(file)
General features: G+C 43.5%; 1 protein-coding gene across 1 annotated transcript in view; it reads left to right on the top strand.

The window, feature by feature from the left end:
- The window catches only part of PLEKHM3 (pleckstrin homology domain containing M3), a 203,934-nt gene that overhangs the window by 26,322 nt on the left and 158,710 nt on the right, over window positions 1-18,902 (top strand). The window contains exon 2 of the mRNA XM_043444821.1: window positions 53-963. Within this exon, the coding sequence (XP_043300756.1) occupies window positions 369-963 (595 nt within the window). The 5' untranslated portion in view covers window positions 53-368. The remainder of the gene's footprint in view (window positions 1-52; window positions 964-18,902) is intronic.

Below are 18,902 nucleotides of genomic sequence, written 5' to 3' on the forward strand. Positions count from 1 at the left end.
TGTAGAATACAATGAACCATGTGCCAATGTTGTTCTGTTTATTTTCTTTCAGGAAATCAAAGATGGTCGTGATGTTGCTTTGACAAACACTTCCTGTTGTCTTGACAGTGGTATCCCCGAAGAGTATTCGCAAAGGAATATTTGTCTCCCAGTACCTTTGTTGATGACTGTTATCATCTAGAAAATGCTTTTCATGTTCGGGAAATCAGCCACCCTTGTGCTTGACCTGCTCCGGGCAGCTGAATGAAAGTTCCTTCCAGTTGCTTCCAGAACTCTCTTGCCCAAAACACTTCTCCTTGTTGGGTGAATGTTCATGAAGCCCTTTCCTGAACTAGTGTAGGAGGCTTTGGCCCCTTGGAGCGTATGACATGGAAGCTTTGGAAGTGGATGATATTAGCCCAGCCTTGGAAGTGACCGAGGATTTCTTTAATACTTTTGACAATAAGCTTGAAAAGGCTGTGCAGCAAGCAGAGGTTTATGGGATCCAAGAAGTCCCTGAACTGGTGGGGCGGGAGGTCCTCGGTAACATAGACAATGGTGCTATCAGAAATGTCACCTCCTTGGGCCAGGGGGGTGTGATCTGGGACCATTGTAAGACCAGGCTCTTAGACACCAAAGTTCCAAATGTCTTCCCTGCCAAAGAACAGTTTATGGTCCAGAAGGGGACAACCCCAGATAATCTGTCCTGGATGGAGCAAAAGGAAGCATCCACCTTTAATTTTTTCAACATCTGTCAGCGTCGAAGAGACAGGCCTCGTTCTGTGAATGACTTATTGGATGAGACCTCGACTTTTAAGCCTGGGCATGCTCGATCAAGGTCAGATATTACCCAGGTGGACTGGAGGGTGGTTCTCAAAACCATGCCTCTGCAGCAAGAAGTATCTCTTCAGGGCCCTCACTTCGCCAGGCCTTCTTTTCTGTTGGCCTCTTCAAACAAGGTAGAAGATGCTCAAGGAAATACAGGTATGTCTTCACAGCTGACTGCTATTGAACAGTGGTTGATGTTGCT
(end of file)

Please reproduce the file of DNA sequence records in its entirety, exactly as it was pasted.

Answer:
General features: G+C 43.5%; 1 protein-coding gene across 1 annotated transcript in view; it reads left to right on the top strand.

The window, feature by feature from the left end:
- The window catches only part of PLEKHM3 (pleckstrin homology domain containing M3), a 203,934-nt gene that overhangs the window by 26,322 nt on the left and 158,710 nt on the right, over window positions 1-18,902 (top strand). The window contains exon 2 of the mRNA XM_043444821.1: window positions 53-963. Within this exon, the coding sequence (XP_043300756.1) occupies window positions 369-963 (595 nt within the window). The 5' untranslated portion in view covers window positions 53-368. The remainder of the gene's footprint in view (window positions 1-52; window positions 964-18,902) is intronic.

Below are 18,902 nucleotides of genomic sequence, written 5' to 3' on the forward strand. Positions count from 1 at the left end.
TGTAGAATACAATGAACCATGTGCCAATGTTGTTCTGTTTATTTTCTTTCAGGAAATCAAAGATGGTCGTGATGTTGCTTTGACAAACACTTCCTGTTGTCTTGACAGTGGTATCCCCGAAGAGTATTCGCAAAGGAATATTTGTCTCCCAGTACCTTTGTTGATGACTGTTATCATCTAGAAAATGCTTTTCATGTTCGGGAAATCAGCCACCCTTGTGCTTGACCTGCTCCGGGCAGCTGAATGAAAGTTCCTTCCAGTTGCTTCCAGAACTCTCTTGCCCAAAACACTTCTCCTTGTTGGGTGAATGTTCATGAAGCCCTTTCCTGAACTAGTGTAGGAGGCTTTGGCCCCTTGGAGCGTATGACATGGAAGCTTTGGAAGTGGATGATATTAGCCCAGCCTTGGAAGTGACCGAGGATTTCTTTAATACTTTTGACAATAAGCTTGAAAAGGCTGTGCAGCAAGCAGAGGTTTATGGGATCCAAGAAGTCCCTGAACTGGTGGGGCGGGAGGTCCTCGGTAACATAGACAATGGTGCTATCAGAAATGTCACCTCCTTGGGCCAGGGGGGTGTGATCTGGGACCATTGTAAGACCAGGCTCTTAGACACCAAAGTTCCAAATGTCTTCCCTGCCAAAGAACAGTTTATGGTCCAGAAGGGGACAACCCCAGATAATCTGTCCTGGATGGAGCAAAAGGAAGCATCCACCTTTAATTTTTTCAACATCTGTCAGCGTCGAAGAGACAGGCCTCGTTCTGTGAATGACTTATTGGATGAGACCTCGACTTTTAAGCCTGGGCATGCTCGATCAAGGTCAGATATTACCCAGGTGGACTGGAGGGTGGTTCTCAAAACCATGCCTCTGCAGCAAGAAGTATCTCTTCAGGGCCCTCACTTCGCCAGGCCTTCTTTTCTGTTGGCCTCTTCAAACAAGGTAGAAGATGCTCAAGGAAATACAGGTATGTCTTCACAGCTGACTGCTATTGAACAGTGGTTGATGTTGCT